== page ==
Success story: Why Alex chooses Pluralsight
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Alex's storyCurrently, I work as a Senior Solution Architect for a managed services provider, using Microsoft, VMware and Citrix quite often. I've been doing it for a couple of years now. And I kind of think about it as being a bit like playing with giant Lego bricks. We go in to speak to customers and we have a certain number of Lego bricks to play with-some of them are VMware, some Microsoft, and some Citrix, etc. Then, it's just a case of working out what the customer actually needs, and plugging those Lego bricks together to build it.
How did you discover Pluralsight?Around the vSphere 4 days, I started using Pluralsight training-and that was before it was online, so I literally watched the DVDs to train. A colleague introduced me to Pluralsight and he loaned me the DVDs. And they were absolutely superb training materials.
How has Pluralsight helped you in your career?Last year, a couple of the exams that I actually passed were the Citrix Certified Administrator and the Citrix Certified Advanced Administrator. Though I had some Citrix experience in the past, after the training I got involved in a lot of Citrix projects. I don't think I necessarily would have had that depth of involvement had I not had the basic skills through the training program.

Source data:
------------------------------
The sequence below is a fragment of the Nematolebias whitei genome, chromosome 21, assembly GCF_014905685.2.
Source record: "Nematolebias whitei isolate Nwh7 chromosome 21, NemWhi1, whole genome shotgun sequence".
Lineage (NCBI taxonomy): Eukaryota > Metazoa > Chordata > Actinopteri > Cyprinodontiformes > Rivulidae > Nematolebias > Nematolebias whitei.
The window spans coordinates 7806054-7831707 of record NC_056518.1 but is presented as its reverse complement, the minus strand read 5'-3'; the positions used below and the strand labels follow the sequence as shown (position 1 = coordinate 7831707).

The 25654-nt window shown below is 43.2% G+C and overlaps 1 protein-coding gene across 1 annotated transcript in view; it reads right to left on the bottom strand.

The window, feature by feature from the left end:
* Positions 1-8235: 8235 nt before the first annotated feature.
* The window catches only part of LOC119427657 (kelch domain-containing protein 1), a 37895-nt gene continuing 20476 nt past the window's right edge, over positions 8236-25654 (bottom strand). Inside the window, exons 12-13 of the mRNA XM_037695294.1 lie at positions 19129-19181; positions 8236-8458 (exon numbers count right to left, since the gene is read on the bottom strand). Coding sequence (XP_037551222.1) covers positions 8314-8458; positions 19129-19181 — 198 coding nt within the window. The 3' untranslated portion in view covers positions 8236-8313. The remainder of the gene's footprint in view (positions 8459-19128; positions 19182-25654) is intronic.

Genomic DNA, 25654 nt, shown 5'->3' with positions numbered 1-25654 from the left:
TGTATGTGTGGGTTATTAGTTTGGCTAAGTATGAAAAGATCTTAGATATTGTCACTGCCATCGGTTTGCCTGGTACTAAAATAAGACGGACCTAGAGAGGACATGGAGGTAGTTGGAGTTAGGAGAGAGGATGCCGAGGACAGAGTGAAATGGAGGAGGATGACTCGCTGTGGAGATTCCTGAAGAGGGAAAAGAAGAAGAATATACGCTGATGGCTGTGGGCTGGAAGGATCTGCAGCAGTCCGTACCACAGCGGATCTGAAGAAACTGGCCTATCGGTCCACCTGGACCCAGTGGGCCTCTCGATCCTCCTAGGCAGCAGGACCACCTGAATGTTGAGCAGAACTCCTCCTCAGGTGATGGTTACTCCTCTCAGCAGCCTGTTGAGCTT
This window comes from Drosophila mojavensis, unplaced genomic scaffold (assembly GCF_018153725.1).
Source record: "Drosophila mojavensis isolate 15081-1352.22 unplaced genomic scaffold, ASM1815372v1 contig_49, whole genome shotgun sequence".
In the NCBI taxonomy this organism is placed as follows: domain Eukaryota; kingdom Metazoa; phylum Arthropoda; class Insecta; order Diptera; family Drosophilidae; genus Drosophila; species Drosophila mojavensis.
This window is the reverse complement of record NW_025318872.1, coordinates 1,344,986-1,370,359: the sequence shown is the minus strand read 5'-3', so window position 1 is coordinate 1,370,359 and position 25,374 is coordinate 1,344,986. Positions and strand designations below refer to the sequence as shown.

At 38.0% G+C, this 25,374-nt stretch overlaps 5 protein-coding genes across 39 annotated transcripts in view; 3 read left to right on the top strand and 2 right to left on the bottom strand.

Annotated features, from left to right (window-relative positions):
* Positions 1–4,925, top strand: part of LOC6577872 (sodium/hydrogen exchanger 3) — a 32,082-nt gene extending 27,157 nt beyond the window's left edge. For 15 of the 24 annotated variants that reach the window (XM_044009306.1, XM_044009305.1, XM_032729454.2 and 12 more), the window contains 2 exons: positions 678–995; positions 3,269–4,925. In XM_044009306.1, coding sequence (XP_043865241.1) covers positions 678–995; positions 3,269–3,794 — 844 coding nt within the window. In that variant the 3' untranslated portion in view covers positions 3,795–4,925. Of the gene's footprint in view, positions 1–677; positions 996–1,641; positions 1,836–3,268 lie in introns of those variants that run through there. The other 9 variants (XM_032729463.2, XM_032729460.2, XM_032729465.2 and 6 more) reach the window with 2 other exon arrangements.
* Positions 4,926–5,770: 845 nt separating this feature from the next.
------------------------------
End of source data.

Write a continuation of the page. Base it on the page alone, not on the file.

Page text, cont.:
Also when I've been doing my VMware VCAP Certification, I've referred to the training materials from the VMware courses. And there are others, too. I mentioned earlier I work as a solution architect and we have to work with a very wide range of different technologies – sometimes going into areas where we don't necessarily have that much experience – and sometimes what you need to do is kind of get a bit of an overview or a bit of background. And quite often, we basically have to pick up new or specific tech really, really quickly; and it might be something that you don't necessarily have to go into huge depth, but you just need to get a good feel for how something hangs together or how a system is architected. And in those instances, I've used Pluralsight quite a lot.
What do you love most about Pluralsight?I find the approach the Pluralsight authors take is a nice, laidback style-kind of talkative, a bit chatty and not too dry. One of the authors, Elias Khnaser, has a really good style. I really enjoy his training and he's quite amusing, so it's always good to be training and still be able to have a bit of a chuckle. The training is interesting, especially since some of the trainers mix real world experience, as well as approaching it from a training perspective. It's not just teaching the material, but it's actually saying where they've used it in the past.